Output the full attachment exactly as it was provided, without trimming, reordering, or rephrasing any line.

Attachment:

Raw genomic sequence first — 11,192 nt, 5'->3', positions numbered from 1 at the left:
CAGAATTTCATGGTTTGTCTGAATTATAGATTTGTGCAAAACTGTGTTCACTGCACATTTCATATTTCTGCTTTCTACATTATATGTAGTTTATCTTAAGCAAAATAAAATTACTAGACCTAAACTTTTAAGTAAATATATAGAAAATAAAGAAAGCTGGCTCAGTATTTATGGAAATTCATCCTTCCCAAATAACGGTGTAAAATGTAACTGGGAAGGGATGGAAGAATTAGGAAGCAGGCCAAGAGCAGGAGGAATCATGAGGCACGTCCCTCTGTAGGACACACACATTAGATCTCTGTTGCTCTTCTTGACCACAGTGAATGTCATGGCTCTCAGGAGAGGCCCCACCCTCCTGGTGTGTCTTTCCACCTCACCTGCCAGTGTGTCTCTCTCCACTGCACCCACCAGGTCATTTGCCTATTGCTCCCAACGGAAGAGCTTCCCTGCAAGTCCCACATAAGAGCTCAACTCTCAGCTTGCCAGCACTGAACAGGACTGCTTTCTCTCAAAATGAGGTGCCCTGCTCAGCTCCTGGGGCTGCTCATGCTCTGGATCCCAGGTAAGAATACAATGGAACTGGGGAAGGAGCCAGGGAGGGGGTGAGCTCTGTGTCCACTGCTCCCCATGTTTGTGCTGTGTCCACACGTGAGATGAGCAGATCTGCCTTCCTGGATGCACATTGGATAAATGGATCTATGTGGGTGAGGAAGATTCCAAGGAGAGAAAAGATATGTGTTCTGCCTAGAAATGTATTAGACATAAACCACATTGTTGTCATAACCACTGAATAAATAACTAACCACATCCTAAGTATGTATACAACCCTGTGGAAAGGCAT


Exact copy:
Raw genomic sequence first — 11,192 nt, 5'->3', positions numbered from 1 at the left:
CAGAATTTCATGGTTTGTCTGAATTATAGATTTGTGCAAAACTGTGTTCACTGCACATTTCATATTTCTGCTTTCTACATTATATGTAGTTTATCTTAAGCAAAATAAAATTACTAGACCTAAACTTTTAAGTAAATATATAGAAAATAAAGAAAGCTGGCTCAGTATTTATGGAAATTCATCCTTCCCAAATAACGGTGTAAAATGTAACTGGGAAGGGATGGAAGAATTAGGAAGCAGGCCAAGAGCAGGAGGAATCATGAGGCACGTCCCTCTGTAGGACACACACATTAGATCTCTGTTGCTCTTCTTGACCACAGTGAATGTCATGGCTCTCAGGAGAGGCCCCACCCTCCTGGTGTGTCTTTCCACCTCACCTGCCAGTGTGTCTCTCTCCACTGCACCCACCAGGTCATTTGCCTATTGCTCCCAACGGAAGAGCTTCCCTGCAAGTCCCACATAAGAGCTCAACTCTCAGCTTGCCAGCACTGAACAGGACTGCTTTCTCTCAAAATGAGGTGCCCTGCTCAGCTCCTGGGGCTGCTCATGCTCTGGATCCCAGGTAAGAATACAATGGAACTGGGGAAGGAGCCAGGGAGGGGGTGAGCTCTGTGTCCACTGCTCCCCATGTTTGTGCTGTGTCCACACGTGAGATGAGCAGATCTGCCTTCCTGGATGCACATTGGATAAATGGATCTATGTGGGTGAGGAAGATTCCAAGGAGAGAAAAGATATGTGTTCTGCCTAGAAATGTATTAGACATAAACCACATTGTTGTCATAACCACTGAATAAATAACTAACCACATCCTAAGTATGTATACAACCCTGTGGAAAGGCAT